I would also guess that the speaker, which is most far away from the next Sonos has a weak signal of SonosNet (don’t know how to measure it).

What do you think?

I would personally choose to go with the wired SonosNet Connection. See below…

Cable a single Sonos device direct to your main router (if practicable) and that will move all your Sonos products over to a SonosNet connection.

  1. Set the SonosNet channel in “Settings/System/Network” of the Sonos App so that it is at least 5 channels away from your chosen ‘fixed’ non-overlapping router 2.4ghz channel.
  2. Remove/reset the WiFi credentials in the Sonos App “Settings/System/Network/Wireless Setup”. These are not needed when running the devices on SonosNet. (This step is optional, if running Sonos Software v11.0 or higher) and do not remove the credentials if you have a Sonos ‘Move’ as that device may require these settings.

Hope that assists.

Hi,

what would you prefer if you had more than 1 AP. For example I have 3 APs - channels 1, 6 and 11 and pretty good coverage of wifi everywhere. Would you still connect any Sonos by wire? I used to have all speakers connected wirelessly. Few weeks ago I bought Arc and connect it by wire but not sure whether it is the best way to do it in case of several APs.

I would also guess that the speaker, which is most far away from the next Sonos has a weak signal of SonosNet (don’t know how to measure it).

What do you think?

My own personal choice is to setup all WiFi Access points on the network to use the same credentials as the main router, same SSID, Password, channels and channel width. I use 20MHz channel width for the 2.4ghz band and choose a non-overlapping channel; 1, 6 or 11. I use 40MHz channel width for the 5ghz Band and I personally opt to use Channel 48. 
 

I then use a device wired to the main router (Boost or standalone Sonos One etc;) and set the SonosNet channel so it is set ‘at least’ 5 channels away from the main routers 2.4ghz WiFi channel… note there is no harm in wiring other Sonos products to the network as long as the device wired to the main router is set as the roof bridge - there are other posts here on the forum which describe how to go about that (If necessary). I tend to wire the main Home Theatre devices like Arc and Beam etc; in addition to my Boost.. I never personally cable HT surrounds, or sub as I prefer  them to communicate with the main HT device over the 5ghz or 2.4ghz internal connection, depending on whether they are being used for TV or Music audio.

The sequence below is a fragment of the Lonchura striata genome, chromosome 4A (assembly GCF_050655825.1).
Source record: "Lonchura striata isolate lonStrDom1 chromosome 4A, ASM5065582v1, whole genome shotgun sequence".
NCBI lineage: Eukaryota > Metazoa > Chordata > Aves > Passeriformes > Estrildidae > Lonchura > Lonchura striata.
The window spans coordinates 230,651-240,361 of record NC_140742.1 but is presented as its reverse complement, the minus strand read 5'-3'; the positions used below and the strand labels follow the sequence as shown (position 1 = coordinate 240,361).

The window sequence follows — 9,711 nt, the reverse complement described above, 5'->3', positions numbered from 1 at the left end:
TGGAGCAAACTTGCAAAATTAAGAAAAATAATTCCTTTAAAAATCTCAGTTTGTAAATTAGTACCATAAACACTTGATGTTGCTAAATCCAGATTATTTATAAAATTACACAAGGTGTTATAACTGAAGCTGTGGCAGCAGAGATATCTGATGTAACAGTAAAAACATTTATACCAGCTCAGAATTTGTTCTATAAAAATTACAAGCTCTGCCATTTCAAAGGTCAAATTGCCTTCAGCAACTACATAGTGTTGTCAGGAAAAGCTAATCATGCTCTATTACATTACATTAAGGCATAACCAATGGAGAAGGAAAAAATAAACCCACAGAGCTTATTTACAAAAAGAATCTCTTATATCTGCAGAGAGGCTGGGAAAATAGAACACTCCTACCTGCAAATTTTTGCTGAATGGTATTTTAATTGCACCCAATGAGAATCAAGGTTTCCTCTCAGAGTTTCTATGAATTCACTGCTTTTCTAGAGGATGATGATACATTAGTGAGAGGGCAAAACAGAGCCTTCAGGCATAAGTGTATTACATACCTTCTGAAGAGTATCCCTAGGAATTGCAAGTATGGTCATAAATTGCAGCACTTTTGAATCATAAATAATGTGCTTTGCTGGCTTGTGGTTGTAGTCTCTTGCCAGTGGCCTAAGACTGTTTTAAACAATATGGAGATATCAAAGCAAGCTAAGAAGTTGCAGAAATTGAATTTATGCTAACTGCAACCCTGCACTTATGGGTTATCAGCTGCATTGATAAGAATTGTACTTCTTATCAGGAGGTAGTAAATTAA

If you find you encounter audio dropouts after using this type of setup then try using different (but separated) WiFi/SonosNet channels and if the issue is with one far away device, perhaps try a ‘man In the middle’ device you see if that improves its connectivity.


Hope that has been easy to follow and assists?

Badge +2

Well, I must say I don’t have any problem with playing music on any of my Sonos speakers. It works great  both on WiFi or on SonosNet. The question was only theoretical.

However, do you use the same channel on all APs? That doesn’t sound right. You should have different channels on all APs. Yes, the SSID, password etc should be the same, but the channels shlould be different. That was the question. I have 3 APs:

  • AP1 - channel 1
  • AP2 - channel 6
  • AP3 - channel 11

So now, there is “no space” for SonosNet. The Sonos Arc creates the SonosNet on channel 6 (i believe it’s the default setting) and it’s ok for AP1 and AP3, but not for AP2.

jakudo,

My Access points are all running on the same channel, as I described, works fine for me - I have all on channel 11 and SonosNet is currently set on channel 1 in my case, as our neighbour uses channel 6. Can’t recall the last issue with my system - I also reserve the Sonos IP addresses in my routers DHCP reservation table.
 

I have a fair few sonos products about the place too, plus other numerous smart-home products, lights, heating, plugs, security cameras and such like and not ever suffered any issues with those either.

 

So using the same wifi channel works well here for me.

Badge +2

Good for you. I also don’t have any issues. I was just curious if there is any benefit of the SonosNET.

Userlevel 7
Badge +21

Using SonosNet allows you to use the full capabilities of your WiFi gear, no need to change from optimum settings to ones that will allow Sonos to operate on it.

I put SonosNet on my quietest 2.4 GHz channel and use the other two for WiFi.

 

Good for you. I also don’t have any issues. I was just curious if there is any benefit of the SonosNET.

With SonosNet you are effective running all the sonos devices on an ‘exclusive’ network that connects devices in a mesh network using the spanning tree protocol that usually involves ‘best’ route back to the sonos root bridge and there’s no other 3rd party devices taking up bandwidth over the connection..

 

So any other WiFi connected devices are out the way on your WiFi signal and in my case I also put many of those other devices on the 5ghz band where practicable.

 

I also choose to set the Sonos ‘Moves’ to use the 5ghz band so there is less opportunity for the sonos products falling back into ‘mixed mode’ but that really is only relevant if you have a ‘Move’ as part of your setup. It can help to prevent the sonos devices jumping between SonosNet and the 2.4ghz WiFi signal when the 2.4ghz network credentials have also been removed from the Sonos App network settings.